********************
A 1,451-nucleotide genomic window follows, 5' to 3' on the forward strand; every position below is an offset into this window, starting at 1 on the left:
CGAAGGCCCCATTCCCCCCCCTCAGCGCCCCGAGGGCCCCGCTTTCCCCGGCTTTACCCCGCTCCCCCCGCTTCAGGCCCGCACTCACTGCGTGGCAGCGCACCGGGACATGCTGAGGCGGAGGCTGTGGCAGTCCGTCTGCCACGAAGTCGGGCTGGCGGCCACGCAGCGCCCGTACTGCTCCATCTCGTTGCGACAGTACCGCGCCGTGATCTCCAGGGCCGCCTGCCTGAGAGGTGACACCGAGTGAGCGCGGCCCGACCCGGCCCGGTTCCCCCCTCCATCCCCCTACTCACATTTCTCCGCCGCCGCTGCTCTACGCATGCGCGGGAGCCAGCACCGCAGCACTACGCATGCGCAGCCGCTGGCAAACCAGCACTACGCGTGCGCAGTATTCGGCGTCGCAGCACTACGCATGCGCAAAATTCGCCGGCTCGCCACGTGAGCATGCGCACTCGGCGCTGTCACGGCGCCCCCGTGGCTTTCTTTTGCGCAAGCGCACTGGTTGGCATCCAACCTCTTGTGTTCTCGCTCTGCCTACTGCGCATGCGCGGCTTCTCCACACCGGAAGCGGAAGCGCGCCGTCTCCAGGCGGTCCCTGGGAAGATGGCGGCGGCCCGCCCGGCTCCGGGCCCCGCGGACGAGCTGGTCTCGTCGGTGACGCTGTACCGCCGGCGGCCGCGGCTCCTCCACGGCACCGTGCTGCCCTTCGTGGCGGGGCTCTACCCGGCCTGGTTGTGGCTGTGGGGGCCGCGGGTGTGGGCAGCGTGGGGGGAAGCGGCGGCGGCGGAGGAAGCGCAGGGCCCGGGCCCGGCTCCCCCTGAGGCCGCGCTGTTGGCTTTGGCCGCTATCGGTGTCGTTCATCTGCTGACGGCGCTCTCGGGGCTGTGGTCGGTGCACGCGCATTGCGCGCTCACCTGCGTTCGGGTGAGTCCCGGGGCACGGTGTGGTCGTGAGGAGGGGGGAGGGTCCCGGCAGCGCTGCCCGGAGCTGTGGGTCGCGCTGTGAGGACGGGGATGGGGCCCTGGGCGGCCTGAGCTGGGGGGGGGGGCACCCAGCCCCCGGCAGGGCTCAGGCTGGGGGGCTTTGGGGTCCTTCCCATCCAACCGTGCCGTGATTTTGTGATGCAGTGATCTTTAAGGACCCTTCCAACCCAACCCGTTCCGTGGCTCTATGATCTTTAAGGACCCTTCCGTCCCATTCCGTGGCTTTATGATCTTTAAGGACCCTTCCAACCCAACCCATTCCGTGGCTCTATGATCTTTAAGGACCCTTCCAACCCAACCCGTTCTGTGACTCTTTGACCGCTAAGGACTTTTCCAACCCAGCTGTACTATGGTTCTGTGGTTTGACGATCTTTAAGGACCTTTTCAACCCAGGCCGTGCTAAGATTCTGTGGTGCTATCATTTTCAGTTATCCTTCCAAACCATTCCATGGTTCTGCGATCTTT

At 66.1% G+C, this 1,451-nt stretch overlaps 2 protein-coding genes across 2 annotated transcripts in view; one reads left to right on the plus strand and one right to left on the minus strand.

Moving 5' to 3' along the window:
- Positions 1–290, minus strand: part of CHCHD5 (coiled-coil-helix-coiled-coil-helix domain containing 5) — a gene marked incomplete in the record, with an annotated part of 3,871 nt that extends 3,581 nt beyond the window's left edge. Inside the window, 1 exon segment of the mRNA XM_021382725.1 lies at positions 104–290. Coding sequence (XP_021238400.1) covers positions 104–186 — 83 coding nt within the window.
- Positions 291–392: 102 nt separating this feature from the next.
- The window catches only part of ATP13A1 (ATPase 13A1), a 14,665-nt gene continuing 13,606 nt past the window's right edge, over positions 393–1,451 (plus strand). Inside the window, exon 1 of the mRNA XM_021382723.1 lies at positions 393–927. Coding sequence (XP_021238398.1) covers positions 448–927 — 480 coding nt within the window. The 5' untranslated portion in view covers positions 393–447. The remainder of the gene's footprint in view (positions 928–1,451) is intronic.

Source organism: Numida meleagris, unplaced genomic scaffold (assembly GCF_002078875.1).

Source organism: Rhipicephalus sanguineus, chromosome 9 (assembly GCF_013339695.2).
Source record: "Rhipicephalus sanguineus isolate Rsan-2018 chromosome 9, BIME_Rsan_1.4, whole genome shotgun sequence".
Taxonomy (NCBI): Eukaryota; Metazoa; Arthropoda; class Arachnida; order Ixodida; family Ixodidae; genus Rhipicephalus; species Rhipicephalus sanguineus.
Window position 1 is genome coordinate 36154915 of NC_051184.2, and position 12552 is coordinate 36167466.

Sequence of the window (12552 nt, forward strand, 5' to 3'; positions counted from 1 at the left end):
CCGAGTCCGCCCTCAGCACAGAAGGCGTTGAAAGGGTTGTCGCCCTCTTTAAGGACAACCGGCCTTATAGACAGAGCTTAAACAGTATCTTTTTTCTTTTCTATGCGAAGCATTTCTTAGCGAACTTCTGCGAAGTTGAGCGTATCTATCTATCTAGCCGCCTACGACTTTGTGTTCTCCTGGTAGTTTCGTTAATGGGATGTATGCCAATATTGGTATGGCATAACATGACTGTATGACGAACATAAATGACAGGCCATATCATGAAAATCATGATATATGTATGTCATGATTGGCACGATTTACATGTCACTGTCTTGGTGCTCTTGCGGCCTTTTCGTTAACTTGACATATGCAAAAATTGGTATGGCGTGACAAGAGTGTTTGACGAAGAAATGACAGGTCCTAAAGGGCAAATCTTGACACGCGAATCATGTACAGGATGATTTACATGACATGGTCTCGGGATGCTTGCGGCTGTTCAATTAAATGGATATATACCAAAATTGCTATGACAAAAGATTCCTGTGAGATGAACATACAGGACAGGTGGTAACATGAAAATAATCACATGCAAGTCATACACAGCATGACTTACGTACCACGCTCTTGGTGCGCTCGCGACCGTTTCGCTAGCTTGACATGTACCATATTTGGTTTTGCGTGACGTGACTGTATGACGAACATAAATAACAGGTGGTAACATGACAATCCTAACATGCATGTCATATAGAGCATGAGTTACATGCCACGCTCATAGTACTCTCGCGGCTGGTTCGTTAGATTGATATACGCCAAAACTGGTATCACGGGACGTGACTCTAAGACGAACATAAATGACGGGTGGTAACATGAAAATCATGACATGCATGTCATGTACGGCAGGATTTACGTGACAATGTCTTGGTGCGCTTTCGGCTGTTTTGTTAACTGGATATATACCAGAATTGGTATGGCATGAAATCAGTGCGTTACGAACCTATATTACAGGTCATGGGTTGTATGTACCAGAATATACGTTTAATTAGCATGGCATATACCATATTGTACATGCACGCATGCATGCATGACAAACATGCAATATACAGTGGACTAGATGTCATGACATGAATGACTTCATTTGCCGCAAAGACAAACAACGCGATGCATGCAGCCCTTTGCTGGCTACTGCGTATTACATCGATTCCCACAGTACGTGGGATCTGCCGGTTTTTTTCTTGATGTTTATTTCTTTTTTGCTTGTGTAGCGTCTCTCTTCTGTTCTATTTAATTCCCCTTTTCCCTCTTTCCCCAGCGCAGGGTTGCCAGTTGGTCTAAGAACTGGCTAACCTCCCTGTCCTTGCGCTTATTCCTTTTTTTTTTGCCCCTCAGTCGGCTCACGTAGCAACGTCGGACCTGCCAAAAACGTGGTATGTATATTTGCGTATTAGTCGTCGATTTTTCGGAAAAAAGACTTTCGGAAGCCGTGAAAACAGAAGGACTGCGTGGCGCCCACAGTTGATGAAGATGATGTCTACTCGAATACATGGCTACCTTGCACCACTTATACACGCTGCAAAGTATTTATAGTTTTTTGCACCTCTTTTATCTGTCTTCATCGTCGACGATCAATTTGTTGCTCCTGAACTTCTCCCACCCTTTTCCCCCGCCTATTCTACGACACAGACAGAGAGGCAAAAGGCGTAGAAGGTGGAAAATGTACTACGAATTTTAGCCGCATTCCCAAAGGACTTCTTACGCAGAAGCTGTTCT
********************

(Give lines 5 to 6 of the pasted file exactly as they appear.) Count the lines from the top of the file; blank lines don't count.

- Positions 1–290, minus strand: part of CHCHD5 (coiled-coil-helix-coiled-coil-helix domain containing 5) — a gene marked incomplete in the record, with an annotated part of 3,871 nt that extends 3,581 nt beyond the window's left edge. Inside the window, 1 exon segment of the mRNA XM_021382725.1 lies at positions 104–290. Coding sequence (XP_021238400.1) covers positions 104–186 — 83 coding nt within the window.
- Positions 291–392: 102 nt separating this feature from the next.